Oxycodone is a schedule II medication (a category of drugs that have a high potential for addiction but has a legitimate medical use) often used to treat moderate to severe pain. As helpful as it is to control pain, it carries a significant risk of addiction and dependence. Oxycodone in high doses, or when combined with other drugs or alcohol, can cause respiratory distress and even death. It is a semi-synthetic opioid synthesized from thebaine, an alkaloid found in the Persian poppy.

Oxycodone brand names are OxyContin, Roxicodone, Xtampza ER, and OxyIR. It is marketed either alone or with nonnarcotic analgesics such as aspirin (Percodan®) or acetaminophen (Percocet®).

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Partial Opiate Agonist

BuprenorphineSuboxone, and Subutex are partial opiate agonist drugs. These partial antagonist drugs bind to the opioid receptors but do not have a “full agonist” effect like heroin. These drugs are typical for the treatment of heroin addiction. Again, they can help prevent withdrawal and cravings. However, the downside of substituting treatment utilizing opiate agonists is that patients usually develop a dependence and tolerance to the medication.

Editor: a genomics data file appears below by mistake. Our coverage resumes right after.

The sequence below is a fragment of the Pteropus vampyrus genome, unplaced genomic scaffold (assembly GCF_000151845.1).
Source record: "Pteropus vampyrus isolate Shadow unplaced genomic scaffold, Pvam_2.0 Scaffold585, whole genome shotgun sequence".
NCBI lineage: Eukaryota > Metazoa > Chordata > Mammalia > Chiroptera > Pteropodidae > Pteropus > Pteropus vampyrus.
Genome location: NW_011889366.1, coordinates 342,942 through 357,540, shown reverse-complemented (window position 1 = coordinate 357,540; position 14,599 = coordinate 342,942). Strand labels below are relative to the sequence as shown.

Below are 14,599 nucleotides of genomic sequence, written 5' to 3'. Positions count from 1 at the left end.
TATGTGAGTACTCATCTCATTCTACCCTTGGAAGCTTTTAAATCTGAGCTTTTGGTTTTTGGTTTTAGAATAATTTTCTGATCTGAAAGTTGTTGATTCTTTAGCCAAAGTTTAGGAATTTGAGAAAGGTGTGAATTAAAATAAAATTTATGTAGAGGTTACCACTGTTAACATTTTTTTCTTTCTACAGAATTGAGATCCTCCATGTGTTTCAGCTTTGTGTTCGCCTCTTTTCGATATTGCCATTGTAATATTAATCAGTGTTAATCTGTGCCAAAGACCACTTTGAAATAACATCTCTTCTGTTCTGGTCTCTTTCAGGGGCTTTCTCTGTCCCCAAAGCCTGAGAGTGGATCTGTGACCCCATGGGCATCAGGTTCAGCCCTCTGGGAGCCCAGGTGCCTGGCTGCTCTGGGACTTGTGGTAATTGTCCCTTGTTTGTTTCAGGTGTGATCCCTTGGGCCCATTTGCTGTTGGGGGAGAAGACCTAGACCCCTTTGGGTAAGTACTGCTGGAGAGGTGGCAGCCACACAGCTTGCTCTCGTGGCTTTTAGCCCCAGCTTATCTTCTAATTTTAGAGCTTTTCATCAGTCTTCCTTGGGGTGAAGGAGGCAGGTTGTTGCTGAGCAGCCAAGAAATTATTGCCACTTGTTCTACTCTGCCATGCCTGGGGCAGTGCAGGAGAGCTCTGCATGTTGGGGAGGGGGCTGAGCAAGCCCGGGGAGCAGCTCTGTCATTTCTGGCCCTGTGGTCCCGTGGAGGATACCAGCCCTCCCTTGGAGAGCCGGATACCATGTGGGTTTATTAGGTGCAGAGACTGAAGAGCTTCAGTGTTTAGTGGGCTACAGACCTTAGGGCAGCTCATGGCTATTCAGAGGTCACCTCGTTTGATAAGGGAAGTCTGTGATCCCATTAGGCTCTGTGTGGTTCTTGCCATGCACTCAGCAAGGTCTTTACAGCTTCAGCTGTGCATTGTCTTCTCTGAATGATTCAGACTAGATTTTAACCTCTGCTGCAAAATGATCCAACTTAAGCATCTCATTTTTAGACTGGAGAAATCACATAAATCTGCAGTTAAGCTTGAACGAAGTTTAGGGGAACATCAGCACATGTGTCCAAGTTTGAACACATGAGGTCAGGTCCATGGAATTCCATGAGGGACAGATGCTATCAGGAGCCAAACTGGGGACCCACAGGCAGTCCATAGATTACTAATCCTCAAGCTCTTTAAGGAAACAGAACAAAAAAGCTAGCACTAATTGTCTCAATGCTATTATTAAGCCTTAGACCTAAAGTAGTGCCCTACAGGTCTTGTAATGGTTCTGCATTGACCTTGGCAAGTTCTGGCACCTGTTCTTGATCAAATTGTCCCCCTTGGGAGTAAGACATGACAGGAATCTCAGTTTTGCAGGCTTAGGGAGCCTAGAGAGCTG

Opioid Antagonists

The two most common opioid antagonists are naloxone and naltrexone. Naloxone is FDA-approved for use in opioid overdose and is sold in intravenous, intramuscular, and intranasal formulations.

Naltrexone, on the other hand, is available in both oral and monthly injectable formulations (Vivitrol) and is a blocker that significantly reduces the physical cravings for opioid drugs.

Naloxone binds to opioid receptors, which rapidly reverse and block the effects of other opioids. In case of an overdose, that drug can quickly restore breathing, making it a life-saving medication. The drug is available in the prefilled auto-injectable device as Evizio® or a nasal spray Narcan®.

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Medical Treatment for Opioid Use Disorder